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An Underground Connection

September 15, 1985|EVELYN De WOLFE

When developers worry about treading on shaky or shifty ground, they call on their best connection to the underground--someone like LeRoy Crandall.

Lest this remark be misleading, Crandall's expertise lies in providing information to clients that is essential to establishing a solid foundation for their buildings.

What it amounts to is a highly specialized task, labeled geotechnical engineering, that has to do with identifying a wide range of soil characteristics and predicting ground motion of specific sites in relation to earthquake activity.

Crandall, a jovial individual with an enviable list of major project credits, enjoys sharing an incident which he swears took place.

"Many years ago, our profession was known simply as foundation engineering. One day, a lady called our office to set up an appointment for a foundation fitting--a tempting assignment we had to decline."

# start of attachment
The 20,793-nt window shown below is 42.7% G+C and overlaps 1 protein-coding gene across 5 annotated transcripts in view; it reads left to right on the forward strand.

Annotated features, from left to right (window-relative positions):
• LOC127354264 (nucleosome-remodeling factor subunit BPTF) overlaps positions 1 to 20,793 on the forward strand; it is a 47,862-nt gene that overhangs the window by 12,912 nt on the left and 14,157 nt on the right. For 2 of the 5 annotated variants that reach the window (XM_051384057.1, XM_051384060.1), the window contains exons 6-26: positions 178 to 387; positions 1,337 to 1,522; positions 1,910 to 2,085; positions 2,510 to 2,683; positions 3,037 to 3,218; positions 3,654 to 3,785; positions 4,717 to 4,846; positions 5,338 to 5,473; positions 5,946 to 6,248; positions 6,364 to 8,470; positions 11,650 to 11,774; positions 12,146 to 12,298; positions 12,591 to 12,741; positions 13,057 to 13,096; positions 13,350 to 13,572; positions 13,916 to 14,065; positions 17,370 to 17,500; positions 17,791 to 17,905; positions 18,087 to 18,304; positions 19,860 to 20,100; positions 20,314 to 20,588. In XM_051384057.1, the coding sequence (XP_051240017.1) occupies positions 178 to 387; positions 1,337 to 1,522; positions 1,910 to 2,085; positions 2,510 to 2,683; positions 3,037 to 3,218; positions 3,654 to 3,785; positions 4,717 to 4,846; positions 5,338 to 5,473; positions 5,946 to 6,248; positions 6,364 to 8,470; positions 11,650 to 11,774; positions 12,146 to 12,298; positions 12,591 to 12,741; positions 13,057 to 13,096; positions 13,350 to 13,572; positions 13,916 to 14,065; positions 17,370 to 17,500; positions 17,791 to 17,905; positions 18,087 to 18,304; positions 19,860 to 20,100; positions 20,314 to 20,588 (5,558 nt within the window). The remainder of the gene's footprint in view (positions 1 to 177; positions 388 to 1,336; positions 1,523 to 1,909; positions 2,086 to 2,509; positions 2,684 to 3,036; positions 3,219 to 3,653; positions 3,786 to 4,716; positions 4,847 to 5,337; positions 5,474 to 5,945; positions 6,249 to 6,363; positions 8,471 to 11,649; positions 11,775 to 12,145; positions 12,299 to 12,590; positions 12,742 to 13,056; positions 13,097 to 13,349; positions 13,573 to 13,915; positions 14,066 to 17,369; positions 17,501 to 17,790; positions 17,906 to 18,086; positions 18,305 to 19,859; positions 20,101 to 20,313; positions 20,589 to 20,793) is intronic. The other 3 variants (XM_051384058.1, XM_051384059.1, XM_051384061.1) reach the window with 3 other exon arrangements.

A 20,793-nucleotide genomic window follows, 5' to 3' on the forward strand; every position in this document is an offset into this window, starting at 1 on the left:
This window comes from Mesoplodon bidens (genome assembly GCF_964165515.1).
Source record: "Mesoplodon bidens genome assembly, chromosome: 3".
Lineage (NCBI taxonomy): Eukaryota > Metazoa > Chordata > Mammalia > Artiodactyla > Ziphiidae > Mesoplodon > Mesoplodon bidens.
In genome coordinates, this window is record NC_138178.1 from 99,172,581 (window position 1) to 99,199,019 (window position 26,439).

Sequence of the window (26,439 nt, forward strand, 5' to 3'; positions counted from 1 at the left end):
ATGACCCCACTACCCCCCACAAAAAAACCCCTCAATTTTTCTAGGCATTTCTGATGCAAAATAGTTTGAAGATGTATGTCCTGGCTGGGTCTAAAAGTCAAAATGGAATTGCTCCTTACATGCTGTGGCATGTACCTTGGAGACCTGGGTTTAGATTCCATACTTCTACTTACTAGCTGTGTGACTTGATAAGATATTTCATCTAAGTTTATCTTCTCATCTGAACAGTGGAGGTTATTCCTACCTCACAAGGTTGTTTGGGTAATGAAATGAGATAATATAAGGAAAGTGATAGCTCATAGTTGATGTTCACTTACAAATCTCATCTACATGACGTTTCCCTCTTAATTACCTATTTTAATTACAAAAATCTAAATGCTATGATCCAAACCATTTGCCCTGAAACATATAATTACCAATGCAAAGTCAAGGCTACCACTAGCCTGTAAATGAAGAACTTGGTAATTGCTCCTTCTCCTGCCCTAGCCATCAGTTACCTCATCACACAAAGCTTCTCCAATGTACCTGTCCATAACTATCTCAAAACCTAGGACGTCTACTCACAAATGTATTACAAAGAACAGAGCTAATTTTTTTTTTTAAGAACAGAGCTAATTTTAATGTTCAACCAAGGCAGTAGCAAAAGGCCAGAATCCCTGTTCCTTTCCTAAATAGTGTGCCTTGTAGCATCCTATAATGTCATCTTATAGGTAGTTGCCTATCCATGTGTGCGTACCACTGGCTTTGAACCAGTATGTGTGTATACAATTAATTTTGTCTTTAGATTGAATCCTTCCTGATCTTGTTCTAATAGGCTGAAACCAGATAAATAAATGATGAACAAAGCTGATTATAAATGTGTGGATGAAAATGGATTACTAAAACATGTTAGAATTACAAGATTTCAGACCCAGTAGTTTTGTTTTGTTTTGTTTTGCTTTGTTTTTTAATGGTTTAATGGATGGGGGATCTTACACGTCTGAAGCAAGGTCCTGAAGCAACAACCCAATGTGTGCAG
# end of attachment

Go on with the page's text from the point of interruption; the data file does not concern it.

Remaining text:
LeRoy Crandall & Associates has been doing soil engineering for every high-rise building (except three) constructed in downtown Los Angeles in the past 30 years. In addition, the firm has also done it for all the major buildings in Century City.

What better source to clue us in on what's down under downtown!

"Most structures are built on that part of the earth that consists of layer upon layer of sand, gravel, clay, water, siltstone and, below that, bedrock-- the best material on which to build, providing there are no caverns in it."

It's comforting to know that Times-Mirror Square is built over good sand and gravel deposits, and that the shales and siltstone under Bunker Hill are good stuff, as well.

The popular belief that there are running streams underground and shallow water tables around the City Hall area, is "pure myth," according to Crandall. He explained that the water level downtown is at a significant depth (more than 100 feet) and that all high-rise excavations are done in essentially dry conditions with no problems from ground water. Beverly Hills, on the other hand, has a considerable underground water problem, he added.

Summing up his work, Crandall said: "It's not what you might call glamorous, because no one ever sees what we do." But it does have its rewards, he added.

"Sometimes we come across fascinating archaeological finds, such as a 2-million-year-old hard-rock sea shell deposit discovered after we probed 150 feet below where the Arco Towers stand today. We've also found 200-year-old relics of early Los Angeles settlers in digging a building foundation near Olvera Street.

"The main satisfaction, however, comes in knowing that a project behaves as it should, because we said it would," Crandall noted.

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